With 12 tunes in piano-driven poetry by Elton John and his longtime writing partner Bernie Taupin – in Elton’s first album since The Union with Leon Russell in the fall of 2010 – The Diving Board is even, straight and bending. Still in the same reflective blues phase – with less rock and pop than usual – his songs are mature, telling stories in an exploration that searches each theme with rhyming exposition, Elton’s 31st album is another excellent work of music.
It’s also produced, like The Union, by T. Bone Burnett. As with that album, it’s serious and gains from repeat listening. Here, too, there are no hook-laden pop singles such as “Crocodile Rock” (1973) or hits from Elton’s heyday. Like the artist himself, songs are seasoned, more authentic, with simple lyrics about Oscar Wilde, lost old men, loneliness and the dance of life. Three piano interludes (“Dream No. 1”, “No. 2”, etc.) punctuate The Diving Board, which climaxes in the title tune, and each is more urgent and pronounced. “Dream No. 3” is the longest interlude at over a minute and it strives and strains like the later middle of life. Piano dominates the album and Elton’s voice rolls along, gliding while sounding older and a bit tired here and there.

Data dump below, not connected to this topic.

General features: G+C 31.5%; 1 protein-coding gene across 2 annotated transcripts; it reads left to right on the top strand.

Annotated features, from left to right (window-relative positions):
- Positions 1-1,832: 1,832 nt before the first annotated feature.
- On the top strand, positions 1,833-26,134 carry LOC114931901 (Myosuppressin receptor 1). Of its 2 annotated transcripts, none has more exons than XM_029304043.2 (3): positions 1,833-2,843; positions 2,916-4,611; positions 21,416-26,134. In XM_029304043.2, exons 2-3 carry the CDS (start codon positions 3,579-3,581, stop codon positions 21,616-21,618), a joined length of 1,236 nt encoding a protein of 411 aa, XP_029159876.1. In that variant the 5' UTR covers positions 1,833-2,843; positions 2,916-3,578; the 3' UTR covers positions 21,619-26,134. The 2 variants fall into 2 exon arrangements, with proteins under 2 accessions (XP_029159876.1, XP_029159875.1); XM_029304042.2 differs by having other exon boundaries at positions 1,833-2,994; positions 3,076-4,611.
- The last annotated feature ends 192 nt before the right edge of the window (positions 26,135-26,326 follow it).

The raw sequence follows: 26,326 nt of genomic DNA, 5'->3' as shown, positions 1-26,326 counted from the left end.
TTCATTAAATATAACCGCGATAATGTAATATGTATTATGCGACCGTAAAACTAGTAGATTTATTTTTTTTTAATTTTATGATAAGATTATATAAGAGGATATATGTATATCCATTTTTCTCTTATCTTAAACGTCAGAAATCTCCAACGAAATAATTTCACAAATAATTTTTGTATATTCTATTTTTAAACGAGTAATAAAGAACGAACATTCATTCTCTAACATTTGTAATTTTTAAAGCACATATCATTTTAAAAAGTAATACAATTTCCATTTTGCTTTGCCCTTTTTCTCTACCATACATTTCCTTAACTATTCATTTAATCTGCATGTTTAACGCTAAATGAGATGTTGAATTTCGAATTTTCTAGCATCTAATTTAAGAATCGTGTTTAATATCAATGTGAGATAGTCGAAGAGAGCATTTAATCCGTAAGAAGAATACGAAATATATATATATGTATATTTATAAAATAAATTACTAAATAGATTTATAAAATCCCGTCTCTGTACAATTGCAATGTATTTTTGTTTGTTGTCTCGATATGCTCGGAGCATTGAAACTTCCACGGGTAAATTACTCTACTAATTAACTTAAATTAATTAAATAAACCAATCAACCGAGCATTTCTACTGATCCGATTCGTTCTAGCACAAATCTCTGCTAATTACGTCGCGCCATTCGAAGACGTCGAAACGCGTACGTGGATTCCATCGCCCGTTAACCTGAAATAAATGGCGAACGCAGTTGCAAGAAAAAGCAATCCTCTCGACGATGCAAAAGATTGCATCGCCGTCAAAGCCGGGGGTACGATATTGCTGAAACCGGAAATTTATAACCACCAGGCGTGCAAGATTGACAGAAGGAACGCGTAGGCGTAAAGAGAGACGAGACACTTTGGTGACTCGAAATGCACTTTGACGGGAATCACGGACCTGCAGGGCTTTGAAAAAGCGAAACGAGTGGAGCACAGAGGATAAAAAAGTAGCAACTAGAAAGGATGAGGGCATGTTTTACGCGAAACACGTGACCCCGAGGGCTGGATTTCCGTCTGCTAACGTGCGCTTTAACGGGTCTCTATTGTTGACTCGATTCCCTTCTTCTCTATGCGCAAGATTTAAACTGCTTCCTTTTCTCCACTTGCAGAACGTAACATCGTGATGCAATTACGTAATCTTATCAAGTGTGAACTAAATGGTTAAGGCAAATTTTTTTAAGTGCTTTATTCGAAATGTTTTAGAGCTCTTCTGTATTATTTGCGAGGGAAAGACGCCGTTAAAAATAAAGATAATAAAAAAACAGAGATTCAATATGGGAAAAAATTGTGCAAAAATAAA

The effect is a deeper appreciation for the treasure of Elton’s work. He sings about “A Town Called Jubilee”, what it means to be a “Voyeur” or to do “The New River Waltz”, to name a few of the neatly layered melodies, besides the single “Home Again” and the rest of The Diving Board. Each of these dusty musical tales is worth listening to in the voice of the singer who jumps right into life’s complications, “arcing out wide” and often with keen insights.